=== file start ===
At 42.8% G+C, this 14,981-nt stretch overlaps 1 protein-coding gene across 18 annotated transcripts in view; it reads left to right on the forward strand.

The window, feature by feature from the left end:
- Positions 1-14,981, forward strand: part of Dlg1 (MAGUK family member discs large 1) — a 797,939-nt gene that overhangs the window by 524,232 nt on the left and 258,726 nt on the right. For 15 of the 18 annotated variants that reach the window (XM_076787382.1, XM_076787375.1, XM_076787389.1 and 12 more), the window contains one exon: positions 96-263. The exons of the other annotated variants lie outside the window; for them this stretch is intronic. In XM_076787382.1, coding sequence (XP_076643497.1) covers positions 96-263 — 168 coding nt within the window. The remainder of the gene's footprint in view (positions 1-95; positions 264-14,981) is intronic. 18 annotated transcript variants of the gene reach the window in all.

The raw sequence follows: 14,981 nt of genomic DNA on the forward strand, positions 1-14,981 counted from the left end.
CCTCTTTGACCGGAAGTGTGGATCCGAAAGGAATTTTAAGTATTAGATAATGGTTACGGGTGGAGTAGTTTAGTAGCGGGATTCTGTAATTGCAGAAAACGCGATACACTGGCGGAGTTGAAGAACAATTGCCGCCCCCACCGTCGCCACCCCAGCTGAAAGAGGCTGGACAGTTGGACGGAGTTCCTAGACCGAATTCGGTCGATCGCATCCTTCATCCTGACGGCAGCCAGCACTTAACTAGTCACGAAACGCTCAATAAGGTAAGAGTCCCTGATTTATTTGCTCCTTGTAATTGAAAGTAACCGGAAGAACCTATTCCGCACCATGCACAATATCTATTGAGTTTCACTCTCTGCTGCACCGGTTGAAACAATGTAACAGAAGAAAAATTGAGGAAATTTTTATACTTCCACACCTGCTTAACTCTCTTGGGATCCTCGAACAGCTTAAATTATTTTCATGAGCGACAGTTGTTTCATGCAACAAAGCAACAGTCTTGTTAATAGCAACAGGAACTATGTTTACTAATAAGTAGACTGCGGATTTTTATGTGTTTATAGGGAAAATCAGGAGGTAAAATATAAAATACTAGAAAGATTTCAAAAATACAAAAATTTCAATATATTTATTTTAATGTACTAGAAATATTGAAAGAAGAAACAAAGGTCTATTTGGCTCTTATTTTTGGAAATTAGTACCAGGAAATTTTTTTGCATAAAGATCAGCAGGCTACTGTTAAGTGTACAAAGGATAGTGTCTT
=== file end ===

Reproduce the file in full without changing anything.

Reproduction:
At 42.8% G+C, this 14,981-nt stretch overlaps 1 protein-coding gene across 18 annotated transcripts in view; it reads left to right on the forward strand.

The window, feature by feature from the left end:
- Positions 1-14,981, forward strand: part of Dlg1 (MAGUK family member discs large 1) — a 797,939-nt gene that overhangs the window by 524,232 nt on the left and 258,726 nt on the right. For 15 of the 18 annotated variants that reach the window (XM_076787382.1, XM_076787375.1, XM_076787389.1 and 12 more), the window contains one exon: positions 96-263. The exons of the other annotated variants lie outside the window; for them this stretch is intronic. In XM_076787382.1, coding sequence (XP_076643497.1) covers positions 96-263 — 168 coding nt within the window. The remainder of the gene's footprint in view (positions 1-95; positions 264-14,981) is intronic. 18 annotated transcript variants of the gene reach the window in all.

The raw sequence follows: 14,981 nt of genomic DNA on the forward strand, positions 1-14,981 counted from the left end.
CCTCTTTGACCGGAAGTGTGGATCCGAAAGGAATTTTAAGTATTAGATAATGGTTACGGGTGGAGTAGTTTAGTAGCGGGATTCTGTAATTGCAGAAAACGCGATACACTGGCGGAGTTGAAGAACAATTGCCGCCCCCACCGTCGCCACCCCAGCTGAAAGAGGCTGGACAGTTGGACGGAGTTCCTAGACCGAATTCGGTCGATCGCATCCTTCATCCTGACGGCAGCCAGCACTTAACTAGTCACGAAACGCTCAATAAGGTAAGAGTCCCTGATTTATTTGCTCCTTGTAATTGAAAGTAACCGGAAGAACCTATTCCGCACCATGCACAATATCTATTGAGTTTCACTCTCTGCTGCACCGGTTGAAACAATGTAACAGAAGAAAAATTGAGGAAATTTTTATACTTCCACACCTGCTTAACTCTCTTGGGATCCTCGAACAGCTTAAATTATTTTCATGAGCGACAGTTGTTTCATGCAACAAAGCAACAGTCTTGTTAATAGCAACAGGAACTATGTTTACTAATAAGTAGACTGCGGATTTTTATGTGTTTATAGGGAAAATCAGGAGGTAAAATATAAAATACTAGAAAGATTTCAAAAATACAAAAATTTCAATATATTTATTTTAATGTACTAGAAATATTGAAAGAAGAAACAAAGGTCTATTTGGCTCTTATTTTTGGAAATTAGTACCAGGAAATTTTTTTGCATAAAGATCAGCAGGCTACTGTTAAGTGTACAAAGGATAGTGTCTT